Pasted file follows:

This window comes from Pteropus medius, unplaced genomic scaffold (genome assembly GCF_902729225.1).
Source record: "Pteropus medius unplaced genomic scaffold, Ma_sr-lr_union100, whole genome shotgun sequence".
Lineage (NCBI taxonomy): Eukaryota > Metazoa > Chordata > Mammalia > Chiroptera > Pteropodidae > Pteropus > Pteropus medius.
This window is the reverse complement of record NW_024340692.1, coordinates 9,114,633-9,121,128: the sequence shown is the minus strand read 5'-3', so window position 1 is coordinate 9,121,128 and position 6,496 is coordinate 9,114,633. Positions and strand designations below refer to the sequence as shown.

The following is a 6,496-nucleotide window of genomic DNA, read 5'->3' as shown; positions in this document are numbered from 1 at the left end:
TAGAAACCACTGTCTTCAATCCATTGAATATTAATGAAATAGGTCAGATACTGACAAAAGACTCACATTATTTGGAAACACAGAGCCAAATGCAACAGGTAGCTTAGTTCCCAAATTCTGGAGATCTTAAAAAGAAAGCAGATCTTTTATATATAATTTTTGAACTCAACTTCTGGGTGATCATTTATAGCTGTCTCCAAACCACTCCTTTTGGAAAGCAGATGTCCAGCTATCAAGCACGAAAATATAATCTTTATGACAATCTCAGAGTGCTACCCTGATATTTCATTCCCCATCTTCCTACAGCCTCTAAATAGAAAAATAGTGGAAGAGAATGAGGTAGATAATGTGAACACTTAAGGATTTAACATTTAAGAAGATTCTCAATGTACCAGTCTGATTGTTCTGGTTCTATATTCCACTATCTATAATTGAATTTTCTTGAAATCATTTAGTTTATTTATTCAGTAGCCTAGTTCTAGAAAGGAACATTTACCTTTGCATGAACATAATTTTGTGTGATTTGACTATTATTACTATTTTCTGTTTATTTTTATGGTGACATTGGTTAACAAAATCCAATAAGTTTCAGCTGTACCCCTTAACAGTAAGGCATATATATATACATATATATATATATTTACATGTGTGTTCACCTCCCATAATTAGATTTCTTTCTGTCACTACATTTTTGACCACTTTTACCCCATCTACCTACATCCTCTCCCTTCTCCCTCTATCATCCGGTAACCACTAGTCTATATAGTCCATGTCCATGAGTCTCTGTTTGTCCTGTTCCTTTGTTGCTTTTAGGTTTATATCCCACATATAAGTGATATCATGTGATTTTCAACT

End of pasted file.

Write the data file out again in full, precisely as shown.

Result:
This window comes from Pteropus medius, unplaced genomic scaffold (genome assembly GCF_902729225.1).
Source record: "Pteropus medius unplaced genomic scaffold, Ma_sr-lr_union100, whole genome shotgun sequence".
Lineage (NCBI taxonomy): Eukaryota > Metazoa > Chordata > Mammalia > Chiroptera > Pteropodidae > Pteropus > Pteropus medius.
This window is the reverse complement of record NW_024340692.1, coordinates 9,114,633-9,121,128: the sequence shown is the minus strand read 5'-3', so window position 1 is coordinate 9,121,128 and position 6,496 is coordinate 9,114,633. Positions and strand designations below refer to the sequence as shown.

The following is a 6,496-nucleotide window of genomic DNA, read 5'->3' as shown; positions in this document are numbered from 1 at the left end:
TAGAAACCACTGTCTTCAATCCATTGAATATTAATGAAATAGGTCAGATACTGACAAAAGACTCACATTATTTGGAAACACAGAGCCAAATGCAACAGGTAGCTTAGTTCCCAAATTCTGGAGATCTTAAAAAGAAAGCAGATCTTTTATATATAATTTTTGAACTCAACTTCTGGGTGATCATTTATAGCTGTCTCCAAACCACTCCTTTTGGAAAGCAGATGTCCAGCTATCAAGCACGAAAATATAATCTTTATGACAATCTCAGAGTGCTACCCTGATATTTCATTCCCCATCTTCCTACAGCCTCTAAATAGAAAAATAGTGGAAGAGAATGAGGTAGATAATGTGAACACTTAAGGATTTAACATTTAAGAAGATTCTCAATGTACCAGTCTGATTGTTCTGGTTCTATATTCCACTATCTATAATTGAATTTTCTTGAAATCATTTAGTTTATTTATTCAGTAGCCTAGTTCTAGAAAGGAACATTTACCTTTGCATGAACATAATTTTGTGTGATTTGACTATTATTACTATTTTCTGTTTATTTTTATGGTGACATTGGTTAACAAAATCCAATAAGTTTCAGCTGTACCCCTTAACAGTAAGGCATATATATATACATATATATATATATTTACATGTGTGTTCACCTCCCATAATTAGATTTCTTTCTGTCACTACATTTTTGACCACTTTTACCCCATCTACCTACATCCTCTCCCTTCTCCCTCTATCATCCGGTAACCACTAGTCTATATAGTCCATGTCCATGAGTCTCTGTTTGTCCTGTTCCTTTGTTGCTTTTAGGTTTATATCCCACATATAAGTGATATCATGTGATTTTCAACT